Mechanical heads have one major advantage; they fly very close to field points and require very little tuning to attain tight groups. The critical issue to keep in mind with mechanical heads is that the blades have no support for the trailing edge. Blades that use thicker metal for the extendable blades will withstand greater stress and have less flex upon impact. While some mechanical blades are as thin as .020", Cabela's Lazer Strike Mechanical broadhead blades are made from razor-sharp, heavy-duty stainless steel that is .036" thick. Also, the length of blade you select should be limited when targeting larger species.
While mechanical broadheads are available with blades up to 2-3/4", hunters should limit the size of broadheads to a maximum cutting diameter of 1-1/2" when going after elk or big-bodied animals like moose or bear. Smaller blade diameters will give you greater penetration and improved performance with bigger-boned animals.
That said, there is another factor to consider and that's the force that's driving the business end. Mechanical broadheads up to 2 inches in length are fine for game up to deer-sized animals as long as you have enough kinetic energy to drive them home. Industry experts recommend at least 55 pounds of kinetic energy for the larger heads and 65 pounds of kinetic energy when going after elk and large game. The 65 pounds of kinetic energy translates roughly into the result achieved by launching a 400-500 grain arrow with a 60-65 pound compound bow.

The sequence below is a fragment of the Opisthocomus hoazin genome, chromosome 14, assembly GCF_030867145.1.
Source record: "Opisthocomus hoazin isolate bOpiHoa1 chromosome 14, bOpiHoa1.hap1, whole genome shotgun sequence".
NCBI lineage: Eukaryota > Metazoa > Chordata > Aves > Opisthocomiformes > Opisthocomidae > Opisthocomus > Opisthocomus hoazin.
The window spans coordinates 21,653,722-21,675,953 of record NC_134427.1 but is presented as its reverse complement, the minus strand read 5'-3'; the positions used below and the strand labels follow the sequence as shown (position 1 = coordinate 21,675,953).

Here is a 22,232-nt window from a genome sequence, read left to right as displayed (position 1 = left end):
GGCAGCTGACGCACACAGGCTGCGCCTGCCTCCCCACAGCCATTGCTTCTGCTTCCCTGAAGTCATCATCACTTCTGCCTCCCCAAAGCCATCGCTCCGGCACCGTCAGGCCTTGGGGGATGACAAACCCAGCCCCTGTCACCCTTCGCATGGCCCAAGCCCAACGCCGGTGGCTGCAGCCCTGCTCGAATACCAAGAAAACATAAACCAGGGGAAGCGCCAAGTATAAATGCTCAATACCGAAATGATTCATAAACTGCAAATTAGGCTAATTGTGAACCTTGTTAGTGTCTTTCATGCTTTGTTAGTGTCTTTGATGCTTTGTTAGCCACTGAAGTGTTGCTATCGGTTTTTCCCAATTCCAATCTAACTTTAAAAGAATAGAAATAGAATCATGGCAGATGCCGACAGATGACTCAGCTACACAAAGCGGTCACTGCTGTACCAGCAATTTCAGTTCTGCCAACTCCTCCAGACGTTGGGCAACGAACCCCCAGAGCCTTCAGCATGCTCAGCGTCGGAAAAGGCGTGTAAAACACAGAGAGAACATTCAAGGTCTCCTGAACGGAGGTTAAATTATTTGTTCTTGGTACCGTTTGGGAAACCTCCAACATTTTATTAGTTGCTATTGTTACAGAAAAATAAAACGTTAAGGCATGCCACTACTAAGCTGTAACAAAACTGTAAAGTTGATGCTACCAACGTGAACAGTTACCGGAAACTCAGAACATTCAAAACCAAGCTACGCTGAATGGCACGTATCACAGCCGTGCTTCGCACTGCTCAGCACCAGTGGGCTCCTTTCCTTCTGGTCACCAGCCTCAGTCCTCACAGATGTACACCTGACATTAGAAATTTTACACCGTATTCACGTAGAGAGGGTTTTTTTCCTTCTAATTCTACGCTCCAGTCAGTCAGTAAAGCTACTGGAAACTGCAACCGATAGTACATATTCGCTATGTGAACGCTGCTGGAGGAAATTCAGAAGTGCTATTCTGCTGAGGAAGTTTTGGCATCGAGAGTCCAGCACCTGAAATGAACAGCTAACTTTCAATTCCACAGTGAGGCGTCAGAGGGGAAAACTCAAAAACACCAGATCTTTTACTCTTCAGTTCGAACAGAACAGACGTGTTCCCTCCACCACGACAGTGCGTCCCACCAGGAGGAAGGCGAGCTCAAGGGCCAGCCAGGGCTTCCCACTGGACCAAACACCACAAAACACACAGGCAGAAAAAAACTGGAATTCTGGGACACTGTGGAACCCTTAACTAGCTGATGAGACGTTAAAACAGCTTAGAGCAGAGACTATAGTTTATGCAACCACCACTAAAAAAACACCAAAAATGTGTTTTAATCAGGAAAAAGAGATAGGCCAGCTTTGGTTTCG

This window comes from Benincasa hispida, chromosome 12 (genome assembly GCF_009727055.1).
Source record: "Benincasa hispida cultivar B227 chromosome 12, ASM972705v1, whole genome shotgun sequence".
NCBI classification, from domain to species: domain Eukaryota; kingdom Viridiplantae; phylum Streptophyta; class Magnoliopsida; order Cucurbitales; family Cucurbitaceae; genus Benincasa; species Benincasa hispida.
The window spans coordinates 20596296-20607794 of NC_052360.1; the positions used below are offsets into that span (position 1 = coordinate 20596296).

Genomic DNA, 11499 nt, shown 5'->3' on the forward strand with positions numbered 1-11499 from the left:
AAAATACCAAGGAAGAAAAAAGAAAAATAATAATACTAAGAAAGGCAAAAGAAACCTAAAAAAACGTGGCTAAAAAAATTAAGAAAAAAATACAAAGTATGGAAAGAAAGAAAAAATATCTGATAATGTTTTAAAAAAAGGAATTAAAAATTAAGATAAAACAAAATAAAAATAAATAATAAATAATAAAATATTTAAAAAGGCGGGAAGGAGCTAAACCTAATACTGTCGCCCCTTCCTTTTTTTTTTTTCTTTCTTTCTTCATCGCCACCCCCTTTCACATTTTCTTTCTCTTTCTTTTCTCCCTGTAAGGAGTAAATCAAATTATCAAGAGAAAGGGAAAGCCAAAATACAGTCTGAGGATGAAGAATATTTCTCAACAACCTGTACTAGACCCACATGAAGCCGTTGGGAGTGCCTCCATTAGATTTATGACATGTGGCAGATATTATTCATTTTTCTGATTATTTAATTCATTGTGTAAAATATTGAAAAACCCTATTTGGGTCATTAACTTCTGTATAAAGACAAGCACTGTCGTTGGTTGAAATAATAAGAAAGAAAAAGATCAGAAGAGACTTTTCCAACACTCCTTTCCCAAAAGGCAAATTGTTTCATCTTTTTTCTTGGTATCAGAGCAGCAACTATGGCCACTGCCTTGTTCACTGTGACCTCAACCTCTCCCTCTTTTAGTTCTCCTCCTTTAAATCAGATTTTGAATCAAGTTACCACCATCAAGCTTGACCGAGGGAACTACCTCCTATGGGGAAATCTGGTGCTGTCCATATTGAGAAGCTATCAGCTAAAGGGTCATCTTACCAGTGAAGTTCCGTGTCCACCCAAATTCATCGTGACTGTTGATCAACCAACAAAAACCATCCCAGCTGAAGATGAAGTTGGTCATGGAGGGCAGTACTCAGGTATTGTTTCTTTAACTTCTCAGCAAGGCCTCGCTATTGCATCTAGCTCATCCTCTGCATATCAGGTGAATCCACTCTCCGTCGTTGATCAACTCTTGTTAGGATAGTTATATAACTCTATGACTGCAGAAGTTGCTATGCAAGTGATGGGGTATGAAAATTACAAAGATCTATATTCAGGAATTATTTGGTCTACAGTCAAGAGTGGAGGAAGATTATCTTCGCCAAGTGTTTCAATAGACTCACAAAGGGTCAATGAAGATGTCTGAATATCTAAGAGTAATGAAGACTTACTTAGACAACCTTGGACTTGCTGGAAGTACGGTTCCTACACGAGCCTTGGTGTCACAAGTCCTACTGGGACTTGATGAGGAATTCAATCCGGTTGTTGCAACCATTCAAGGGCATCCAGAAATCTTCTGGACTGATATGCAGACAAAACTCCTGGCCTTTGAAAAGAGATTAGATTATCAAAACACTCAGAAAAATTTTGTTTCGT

You can use this formula to in order to calculate kinetic energy know exactly what you are producing with your particular set up:
ke=M * v2 / 450,240.
ke=Kinetic Energy, M=mass (weight of arrow in grains), v= velocity of arrow in f.p.s., 450,240 = (gravitational constant of 32.16 * 7000 [grains])
For example: An arrow with a weight of 450 grains, traveling at 265 f.p.s. will have 70.19 pounds of kinetic energy. (450 x 70,225 (265x265) / 450,240 = 70.187).
Here is a tool to help you quickly find the Kinetic Energy of an arrow:
With Mechanical broadheads you still need to tune your bow to achieve maximum performance in both penetration and accuracy. The adjustments required to perfect your setup are less than with traditional broadheads, but even slight variations in flight can rob you of valuable energy. Tuning is time well spent regardless of what you shoot. A good compromise for mechanical broadheads is to shoot the smallest diameter, 1-1/4 inches, so that you get maximum penetration and still have the advantage of the accuracy characteristics of mechanicals.
The next decision after determining which style of head you want is weight. Industry experts recommend 100-grain heads for carbon and lightweight aluminum shafts, and for heavy aluminum shafts, 125-grain heads.